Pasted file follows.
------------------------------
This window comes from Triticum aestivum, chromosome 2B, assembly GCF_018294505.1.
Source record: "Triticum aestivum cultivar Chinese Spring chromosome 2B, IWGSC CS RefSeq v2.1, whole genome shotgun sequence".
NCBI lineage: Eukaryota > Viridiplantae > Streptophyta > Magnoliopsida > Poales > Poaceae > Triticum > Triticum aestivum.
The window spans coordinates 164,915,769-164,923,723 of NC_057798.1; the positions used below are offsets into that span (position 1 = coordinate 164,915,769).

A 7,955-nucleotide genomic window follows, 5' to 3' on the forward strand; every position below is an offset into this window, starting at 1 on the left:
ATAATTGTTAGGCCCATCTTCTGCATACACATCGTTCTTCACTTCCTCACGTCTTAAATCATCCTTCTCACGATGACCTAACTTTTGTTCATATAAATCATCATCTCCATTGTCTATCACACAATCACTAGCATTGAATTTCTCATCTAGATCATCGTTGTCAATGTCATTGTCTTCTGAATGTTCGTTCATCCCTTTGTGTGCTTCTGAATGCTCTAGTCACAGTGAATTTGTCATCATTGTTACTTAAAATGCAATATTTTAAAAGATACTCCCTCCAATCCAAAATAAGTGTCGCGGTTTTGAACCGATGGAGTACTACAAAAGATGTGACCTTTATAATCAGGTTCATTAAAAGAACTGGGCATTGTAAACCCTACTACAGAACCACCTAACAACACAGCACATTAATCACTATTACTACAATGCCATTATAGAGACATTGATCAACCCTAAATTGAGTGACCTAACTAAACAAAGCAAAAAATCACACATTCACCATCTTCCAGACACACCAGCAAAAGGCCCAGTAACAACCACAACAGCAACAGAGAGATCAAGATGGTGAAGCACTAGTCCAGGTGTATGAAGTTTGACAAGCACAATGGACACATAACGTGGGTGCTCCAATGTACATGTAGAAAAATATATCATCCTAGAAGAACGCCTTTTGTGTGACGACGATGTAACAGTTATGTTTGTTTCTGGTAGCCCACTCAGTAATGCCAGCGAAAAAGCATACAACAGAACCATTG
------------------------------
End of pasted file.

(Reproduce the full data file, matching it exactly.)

This window comes from Triticum aestivum, chromosome 2B, assembly GCF_018294505.1.
Source record: "Triticum aestivum cultivar Chinese Spring chromosome 2B, IWGSC CS RefSeq v2.1, whole genome shotgun sequence".
NCBI lineage: Eukaryota > Viridiplantae > Streptophyta > Magnoliopsida > Poales > Poaceae > Triticum > Triticum aestivum.
The window spans coordinates 164,915,769-164,923,723 of NC_057798.1; the positions used below are offsets into that span (position 1 = coordinate 164,915,769).

A 7,955-nucleotide genomic window follows, 5' to 3' on the forward strand; every position below is an offset into this window, starting at 1 on the left:
ATAATTGTTAGGCCCATCTTCTGCATACACATCGTTCTTCACTTCCTCACGTCTTAAATCATCCTTCTCACGATGACCTAACTTTTGTTCATATAAATCATCATCTCCATTGTCTATCACACAATCACTAGCATTGAATTTCTCATCTAGATCATCGTTGTCAATGTCATTGTCTTCTGAATGTTCGTTCATCCCTTTGTGTGCTTCTGAATGCTCTAGTCACAGTGAATTTGTCATCATTGTTACTTAAAATGCAATATTTTAAAAGATACTCCCTCCAATCCAAAATAAGTGTCGCGGTTTTGAACCGATGGAGTACTACAAAAGATGTGACCTTTATAATCAGGTTCATTAAAAGAACTGGGCATTGTAAACCCTACTACAGAACCACCTAACAACACAGCACATTAATCACTATTACTACAATGCCATTATAGAGACATTGATCAACCCTAAATTGAGTGACCTAACTAAACAAAGCAAAAAATCACACATTCACCATCTTCCAGACACACCAGCAAAAGGCCCAGTAACAACCACAACAGCAACAGAGAGATCAAGATGGTGAAGCACTAGTCCAGGTGTATGAAGTTTGACAAGCACAATGGACACATAACGTGGGTGCTCCAATGTACATGTAGAAAAATATATCATCCTAGAAGAACGCCTTTTGTGTGACGACGATGTAACAGTTATGTTTGTTTCTGGTAGCCCACTCAGTAATGCCAGCGAAAAAGCATACAACAGAACCATTG